Catholic Official Resigns After Phone Data Tracked Him On Grindr

(image via Mart Production/Pexels)

A high ranking official for the U.S. Conference of Catholic Bishops (USCCB) resigned his position after the conference was approached by a Catholic media outlet purporting to have cellphone data indicating he regularly used Grindr, the gay dating app.

The Pillar, an online newsletter that reports on the Catholic Church, published its claims about Monsignor Jeffrey Burrill and the alleged Grindr use on Tuesday. The post also contends that Burrill “engaged in serial sexual misconduct” as well as frequented “gay bars and private residences.”

Burrill, a priest from the La Crosse, Wisconsin, diocese resigned from his position as general secretary from USCCB on the same day. As general secretary of the USCCB, Burrill was responsible for coordinating administrative work and planning for the conference, which is the country’s network for Catholic bishops.

USCCB spokeswoman Chieko Noguchi told the Washington Post it was Burrill’s decision to resign after being notified of The Pillar’s allegations of “improper behavior.”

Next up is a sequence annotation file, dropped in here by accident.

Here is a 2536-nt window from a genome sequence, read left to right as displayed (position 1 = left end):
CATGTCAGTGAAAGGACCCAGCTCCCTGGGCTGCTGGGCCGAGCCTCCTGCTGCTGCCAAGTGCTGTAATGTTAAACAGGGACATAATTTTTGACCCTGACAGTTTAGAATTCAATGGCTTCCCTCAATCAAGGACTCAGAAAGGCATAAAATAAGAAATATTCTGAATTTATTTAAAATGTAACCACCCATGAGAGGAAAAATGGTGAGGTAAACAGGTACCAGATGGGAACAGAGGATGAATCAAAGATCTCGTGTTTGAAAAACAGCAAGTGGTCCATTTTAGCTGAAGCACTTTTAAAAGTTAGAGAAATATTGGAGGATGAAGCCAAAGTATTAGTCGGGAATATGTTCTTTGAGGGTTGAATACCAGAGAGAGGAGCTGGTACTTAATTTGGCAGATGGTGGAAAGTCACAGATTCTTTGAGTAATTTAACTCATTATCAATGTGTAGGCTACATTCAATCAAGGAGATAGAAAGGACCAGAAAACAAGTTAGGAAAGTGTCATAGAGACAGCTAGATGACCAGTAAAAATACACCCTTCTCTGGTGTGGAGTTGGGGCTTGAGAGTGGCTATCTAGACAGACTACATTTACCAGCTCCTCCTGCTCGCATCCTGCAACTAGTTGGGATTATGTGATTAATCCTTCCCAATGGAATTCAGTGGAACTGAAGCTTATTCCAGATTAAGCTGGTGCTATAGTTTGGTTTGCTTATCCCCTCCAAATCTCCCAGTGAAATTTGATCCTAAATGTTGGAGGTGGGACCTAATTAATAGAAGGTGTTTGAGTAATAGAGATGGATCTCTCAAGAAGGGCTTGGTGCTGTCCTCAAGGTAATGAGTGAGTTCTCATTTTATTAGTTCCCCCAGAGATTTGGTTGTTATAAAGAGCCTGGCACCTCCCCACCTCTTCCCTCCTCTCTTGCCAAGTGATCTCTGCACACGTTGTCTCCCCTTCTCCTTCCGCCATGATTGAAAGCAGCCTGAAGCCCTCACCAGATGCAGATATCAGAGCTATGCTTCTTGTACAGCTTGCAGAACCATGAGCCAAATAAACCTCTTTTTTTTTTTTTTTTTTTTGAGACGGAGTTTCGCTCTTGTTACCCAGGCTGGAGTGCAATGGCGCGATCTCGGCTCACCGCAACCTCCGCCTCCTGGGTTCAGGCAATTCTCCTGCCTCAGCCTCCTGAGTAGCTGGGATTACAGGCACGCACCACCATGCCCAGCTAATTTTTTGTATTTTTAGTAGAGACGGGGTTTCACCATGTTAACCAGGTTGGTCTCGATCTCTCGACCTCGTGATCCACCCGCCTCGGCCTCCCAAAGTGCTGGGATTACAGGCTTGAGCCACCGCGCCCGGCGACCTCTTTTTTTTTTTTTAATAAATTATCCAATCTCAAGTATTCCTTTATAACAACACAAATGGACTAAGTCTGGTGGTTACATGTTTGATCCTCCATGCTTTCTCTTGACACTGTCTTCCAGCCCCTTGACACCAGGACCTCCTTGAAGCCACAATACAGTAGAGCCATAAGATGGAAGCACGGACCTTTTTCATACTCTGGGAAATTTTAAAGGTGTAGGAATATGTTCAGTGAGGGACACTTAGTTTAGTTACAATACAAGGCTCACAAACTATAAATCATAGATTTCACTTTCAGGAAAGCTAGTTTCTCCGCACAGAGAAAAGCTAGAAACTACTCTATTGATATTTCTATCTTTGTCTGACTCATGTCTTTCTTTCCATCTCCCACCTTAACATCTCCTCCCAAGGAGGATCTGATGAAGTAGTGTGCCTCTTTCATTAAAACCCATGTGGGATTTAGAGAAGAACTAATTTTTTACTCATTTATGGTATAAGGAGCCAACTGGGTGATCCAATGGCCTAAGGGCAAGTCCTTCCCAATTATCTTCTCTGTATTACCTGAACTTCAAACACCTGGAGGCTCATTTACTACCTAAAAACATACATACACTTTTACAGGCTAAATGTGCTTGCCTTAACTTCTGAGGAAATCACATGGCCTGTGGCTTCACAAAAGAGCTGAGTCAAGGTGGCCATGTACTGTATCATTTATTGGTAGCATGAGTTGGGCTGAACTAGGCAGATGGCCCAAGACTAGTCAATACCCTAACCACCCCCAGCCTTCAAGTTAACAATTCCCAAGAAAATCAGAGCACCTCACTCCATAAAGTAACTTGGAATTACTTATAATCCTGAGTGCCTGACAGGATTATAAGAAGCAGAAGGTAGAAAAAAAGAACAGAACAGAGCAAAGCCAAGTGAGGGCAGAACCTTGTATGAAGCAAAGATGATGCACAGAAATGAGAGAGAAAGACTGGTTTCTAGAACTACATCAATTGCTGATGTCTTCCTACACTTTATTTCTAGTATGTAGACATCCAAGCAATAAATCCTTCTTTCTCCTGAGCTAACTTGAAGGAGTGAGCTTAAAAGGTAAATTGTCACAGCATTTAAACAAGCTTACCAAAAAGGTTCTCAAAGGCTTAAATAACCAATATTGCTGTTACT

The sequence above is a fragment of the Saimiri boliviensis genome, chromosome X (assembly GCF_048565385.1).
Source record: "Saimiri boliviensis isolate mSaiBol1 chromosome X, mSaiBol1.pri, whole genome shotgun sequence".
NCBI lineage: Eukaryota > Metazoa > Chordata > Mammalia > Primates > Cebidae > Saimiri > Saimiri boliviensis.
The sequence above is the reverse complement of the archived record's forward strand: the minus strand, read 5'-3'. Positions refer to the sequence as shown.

The Pillar says an independent firm had authenticated “commercially available records” based on data Grindr collects from its users.

“A mobile device correlated to Burrill emitted app data signals from the location-based hookup app Grindr on a near-daily basis during parts of 2018, 2019, and 2020 — at both his USCCB office and his USCCB-owned residence, as well as during USCCB meetings and events in other cities,” reported The Pillar.

The “commercially available” signal data doesn’t include users’ names but instead correlates a specific numerical identifier assigned to each mobile device. Privacy experts say it’s possible to identify a specific cellphone by checking locations an individual may frequent like their home or workplace.

So, it would appear, someone searched through the “obtained and analyzed data” looking at Burrill’s residence and office space and noted the identifier.

The report went on to conflate homosexuality with pedophilia in an extremely heavy-handed manner even though there doesn’t appear to be any evidence Burrill was in contact with minors through his use of Grindr.

The Washington Post reports experts “have long raised concerns about ‘anonymized’ data collected by apps (like Grindr) and sold to or shared with aggregators and marketing companies.”

A spokesperson for Grindr described the report by The Pillar as “homophobic” and told the Post the data described in the story couldn’t be publicly accessed.

“The alleged activities listed in that unattributed blog post are infeasible from a technical standpoint and incredibly unlikely to occur,” said the representative in a statement. “There is absolutely no evidence supporting the allegations of improper data collection or usage related to the Grindr app as purported.”